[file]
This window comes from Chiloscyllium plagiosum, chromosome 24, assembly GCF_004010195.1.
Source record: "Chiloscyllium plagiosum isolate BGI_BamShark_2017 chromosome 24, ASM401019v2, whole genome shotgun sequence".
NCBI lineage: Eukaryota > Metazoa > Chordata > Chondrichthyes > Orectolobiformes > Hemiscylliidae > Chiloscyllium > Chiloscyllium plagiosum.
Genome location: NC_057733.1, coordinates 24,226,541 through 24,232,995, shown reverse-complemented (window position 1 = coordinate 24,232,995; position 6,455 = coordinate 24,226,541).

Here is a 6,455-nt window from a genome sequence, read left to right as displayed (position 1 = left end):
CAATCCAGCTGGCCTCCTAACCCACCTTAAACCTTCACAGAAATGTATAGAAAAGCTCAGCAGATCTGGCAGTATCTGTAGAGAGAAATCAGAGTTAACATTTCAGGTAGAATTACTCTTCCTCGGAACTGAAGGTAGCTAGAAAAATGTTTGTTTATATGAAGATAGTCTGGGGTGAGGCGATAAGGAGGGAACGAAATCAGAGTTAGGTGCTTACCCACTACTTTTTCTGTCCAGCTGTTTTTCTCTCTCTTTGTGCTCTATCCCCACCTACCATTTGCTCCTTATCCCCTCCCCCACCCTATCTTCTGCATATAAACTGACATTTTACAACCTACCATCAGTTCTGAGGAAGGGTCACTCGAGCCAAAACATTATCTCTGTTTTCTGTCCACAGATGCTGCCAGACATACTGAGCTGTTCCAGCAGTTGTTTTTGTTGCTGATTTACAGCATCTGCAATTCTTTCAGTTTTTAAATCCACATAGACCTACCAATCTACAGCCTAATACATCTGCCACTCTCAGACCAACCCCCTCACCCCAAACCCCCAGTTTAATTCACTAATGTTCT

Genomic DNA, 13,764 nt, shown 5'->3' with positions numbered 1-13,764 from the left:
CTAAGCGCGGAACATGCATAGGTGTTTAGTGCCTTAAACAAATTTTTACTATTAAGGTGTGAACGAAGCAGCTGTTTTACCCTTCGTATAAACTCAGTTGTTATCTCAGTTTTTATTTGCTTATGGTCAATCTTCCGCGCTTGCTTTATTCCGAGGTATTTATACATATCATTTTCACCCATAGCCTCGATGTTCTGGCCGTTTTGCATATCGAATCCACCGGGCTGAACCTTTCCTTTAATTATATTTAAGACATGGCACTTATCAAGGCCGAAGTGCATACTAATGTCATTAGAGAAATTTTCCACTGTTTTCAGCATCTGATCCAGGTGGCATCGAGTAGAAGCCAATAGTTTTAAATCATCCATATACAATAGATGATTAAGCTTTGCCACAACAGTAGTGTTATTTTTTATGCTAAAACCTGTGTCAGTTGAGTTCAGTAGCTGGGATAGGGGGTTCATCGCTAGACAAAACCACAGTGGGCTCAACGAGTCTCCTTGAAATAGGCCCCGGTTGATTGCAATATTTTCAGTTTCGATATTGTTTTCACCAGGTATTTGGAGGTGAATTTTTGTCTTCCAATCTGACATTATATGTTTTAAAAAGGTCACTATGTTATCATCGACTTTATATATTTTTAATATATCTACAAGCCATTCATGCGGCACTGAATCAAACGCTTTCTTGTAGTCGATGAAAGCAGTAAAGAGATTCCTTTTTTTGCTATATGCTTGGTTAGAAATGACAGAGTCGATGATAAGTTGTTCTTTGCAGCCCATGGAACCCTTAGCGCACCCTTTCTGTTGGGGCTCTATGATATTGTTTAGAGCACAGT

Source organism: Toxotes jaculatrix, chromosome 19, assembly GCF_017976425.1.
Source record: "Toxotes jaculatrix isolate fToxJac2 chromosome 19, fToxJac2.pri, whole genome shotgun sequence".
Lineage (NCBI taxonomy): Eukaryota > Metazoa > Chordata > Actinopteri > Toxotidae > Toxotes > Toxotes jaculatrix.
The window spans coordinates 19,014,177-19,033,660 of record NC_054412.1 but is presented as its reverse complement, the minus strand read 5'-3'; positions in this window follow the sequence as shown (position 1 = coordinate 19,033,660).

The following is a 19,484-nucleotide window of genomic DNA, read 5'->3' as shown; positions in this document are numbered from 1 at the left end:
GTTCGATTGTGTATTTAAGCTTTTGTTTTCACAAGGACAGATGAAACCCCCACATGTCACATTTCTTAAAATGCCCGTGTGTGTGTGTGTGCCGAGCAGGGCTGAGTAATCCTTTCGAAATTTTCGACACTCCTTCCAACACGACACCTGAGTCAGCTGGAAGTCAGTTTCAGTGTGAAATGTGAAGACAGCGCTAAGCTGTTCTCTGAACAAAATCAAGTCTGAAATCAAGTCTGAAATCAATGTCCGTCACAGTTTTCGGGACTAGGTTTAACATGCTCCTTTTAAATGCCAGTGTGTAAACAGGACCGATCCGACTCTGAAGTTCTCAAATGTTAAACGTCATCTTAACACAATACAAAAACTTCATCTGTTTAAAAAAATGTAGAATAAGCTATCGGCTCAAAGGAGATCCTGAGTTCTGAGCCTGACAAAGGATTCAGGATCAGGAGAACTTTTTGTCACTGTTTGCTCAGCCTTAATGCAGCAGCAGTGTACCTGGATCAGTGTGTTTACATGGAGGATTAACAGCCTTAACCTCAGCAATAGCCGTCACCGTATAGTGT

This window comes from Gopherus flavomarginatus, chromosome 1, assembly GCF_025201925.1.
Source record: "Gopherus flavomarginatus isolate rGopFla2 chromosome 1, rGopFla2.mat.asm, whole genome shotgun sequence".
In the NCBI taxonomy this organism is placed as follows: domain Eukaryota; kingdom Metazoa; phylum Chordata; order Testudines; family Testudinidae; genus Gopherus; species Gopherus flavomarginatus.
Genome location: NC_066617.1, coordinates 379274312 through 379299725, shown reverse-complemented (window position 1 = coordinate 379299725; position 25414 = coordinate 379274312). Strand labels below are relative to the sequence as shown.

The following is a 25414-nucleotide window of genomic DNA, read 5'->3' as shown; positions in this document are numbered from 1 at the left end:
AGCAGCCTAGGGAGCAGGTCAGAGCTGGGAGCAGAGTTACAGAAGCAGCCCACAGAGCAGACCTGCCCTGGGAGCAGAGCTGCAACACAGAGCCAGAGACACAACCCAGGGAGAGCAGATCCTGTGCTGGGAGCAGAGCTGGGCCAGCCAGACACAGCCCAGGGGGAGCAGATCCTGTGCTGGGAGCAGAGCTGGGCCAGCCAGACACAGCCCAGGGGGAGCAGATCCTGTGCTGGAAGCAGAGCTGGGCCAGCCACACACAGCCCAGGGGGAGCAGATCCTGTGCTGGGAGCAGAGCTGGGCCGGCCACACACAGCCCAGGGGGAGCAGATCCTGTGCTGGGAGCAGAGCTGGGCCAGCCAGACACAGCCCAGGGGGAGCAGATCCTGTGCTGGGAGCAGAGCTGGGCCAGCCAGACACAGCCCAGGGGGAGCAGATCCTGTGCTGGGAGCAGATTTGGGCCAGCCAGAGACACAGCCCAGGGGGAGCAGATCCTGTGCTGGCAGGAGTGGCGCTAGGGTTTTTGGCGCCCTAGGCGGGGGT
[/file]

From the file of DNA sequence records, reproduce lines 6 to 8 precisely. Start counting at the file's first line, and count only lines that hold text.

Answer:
CAATCCAGCTGGCCTCCTAACCCACCTTAAACCTTCACAGAAATGTATAGAAAAGCTCAGCAGATCTGGCAGTATCTGTAGAGAGAAATCAGAGTTAACATTTCAGGTAGAATTACTCTTCCTCGGAACTGAAGGTAGCTAGAAAAATGTTTGTTTATATGAAGATAGTCTGGGGTGAGGCGATAAGGAGGGAACGAAATCAGAGTTAGGTGCTTACCCACTACTTTTTCTGTCCAGCTGTTTTTCTCTCTCTTTGTGCTCTATCCCCACCTACCATTTGCTCCTTATCCCCTCCCCCACCCTATCTTCTGCATATAAACTGACATTTTACAACCTACCATCAGTTCTGAGGAAGGGTCACTCGAGCCAAAACATTATCTCTGTTTTCTGTCCACAGATGCTGCCAGACATACTGAGCTGTTCCAGCAGTTGTTTTTGTTGCTGATTTACAGCATCTGCAATTCTTTCAGTTTTTAAATCCACATAGACCTACCAATCTACAGCCTAATACATCTGCCACTCTCAGACCAACCCCCTCACCCCAAACCCCCAGTTTAATTCACTAATGTTCT

Genomic DNA, 13,764 nt, shown 5'->3' with positions numbered 1-13,764 from the left:
CTAAGCGCGGAACATGCATAGGTGTTTAGTGCCTTAAACAAATTTTTACTATTAAGGTGTGAACGAAGCAGCTGTTTTACCCTTCGTATAAACTCAGTTGTTATCTCAGTTTTTATTTGCTTATGGTCAATCTTCCGCGCTTGCTTTATTCCGAGGTATTTATACATATCATTTTCACCCATAGCCTCGATGTTCTGGCCGTTTTGCATATCGAATCCACCGGGCTGAACCTTTCCTTTAATTATATTTAAGACATGGCACTTATCAAGGCCGAAGTGCATACTAATGTCATTAGAGAAATTTTCCACTGTTTTCAGCATCTGATCCAGGTGGCATCGAGTAGAAGCCAATAGTTTTAAATCATCCATATACAATAGATGATTAAGCTTTGCCACAACAGTAGTGTTATTTTTTATGCTAAAACCTGTGTCAGTTGAGTTCAGTAGCTGGGATAGGGGGTTCATCGCTAGACAAAACCACAGTGGGCTCAACGAGTCTCCTTGAAATAGGCCCCGGTTGATTGCAATATTTTCAGTTTCGATATTGTTTTCACCAGGTATTTGGAGGTGAATTTTTGTCTTCCAATCTGACATTATATGTTTTAAAAAGGTCACTATGTTATCATCGACTTTATATATTTTTAATATATCTACAAGCCATTCATGCGGCACTGAATCAAACGCTTTCTTGTAGTCGATGAAAGCAGTAAAGAGATTCCTTTTTTTGCTATATGCTTGGTTAGAAATGACAGAGTCGATGATAAGTTGTTCTTTGCAGCCCATGGAACCCTTAGCGCACCCTTTCTGTTGGGGCTCTATGATATTGTTTAGAGCACAGT